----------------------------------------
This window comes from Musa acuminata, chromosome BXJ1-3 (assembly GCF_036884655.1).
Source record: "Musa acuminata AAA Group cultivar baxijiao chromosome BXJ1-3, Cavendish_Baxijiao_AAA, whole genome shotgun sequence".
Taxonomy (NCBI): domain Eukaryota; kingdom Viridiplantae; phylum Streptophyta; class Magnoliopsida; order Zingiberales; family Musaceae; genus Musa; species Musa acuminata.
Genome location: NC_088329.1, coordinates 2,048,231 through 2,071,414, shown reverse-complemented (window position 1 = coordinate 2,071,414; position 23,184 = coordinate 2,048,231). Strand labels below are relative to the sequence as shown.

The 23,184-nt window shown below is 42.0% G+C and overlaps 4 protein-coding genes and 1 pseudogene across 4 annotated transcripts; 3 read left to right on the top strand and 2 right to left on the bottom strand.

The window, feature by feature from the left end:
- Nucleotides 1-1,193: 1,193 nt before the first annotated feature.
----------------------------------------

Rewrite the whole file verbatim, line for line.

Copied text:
This window comes from Musa acuminata, chromosome BXJ1-3 (assembly GCF_036884655.1).
Source record: "Musa acuminata AAA Group cultivar baxijiao chromosome BXJ1-3, Cavendish_Baxijiao_AAA, whole genome shotgun sequence".
Taxonomy (NCBI): domain Eukaryota; kingdom Viridiplantae; phylum Streptophyta; class Magnoliopsida; order Zingiberales; family Musaceae; genus Musa; species Musa acuminata.
Genome location: NC_088329.1, coordinates 2,048,231 through 2,071,414, shown reverse-complemented (window position 1 = coordinate 2,071,414; position 23,184 = coordinate 2,048,231). Strand labels below are relative to the sequence as shown.

The 23,184-nt window shown below is 42.0% G+C and overlaps 4 protein-coding genes and 1 pseudogene across 4 annotated transcripts; 3 read left to right on the top strand and 2 right to left on the bottom strand.

The window, feature by feature from the left end:
- Nucleotides 1-1,193: 1,193 nt before the first annotated feature.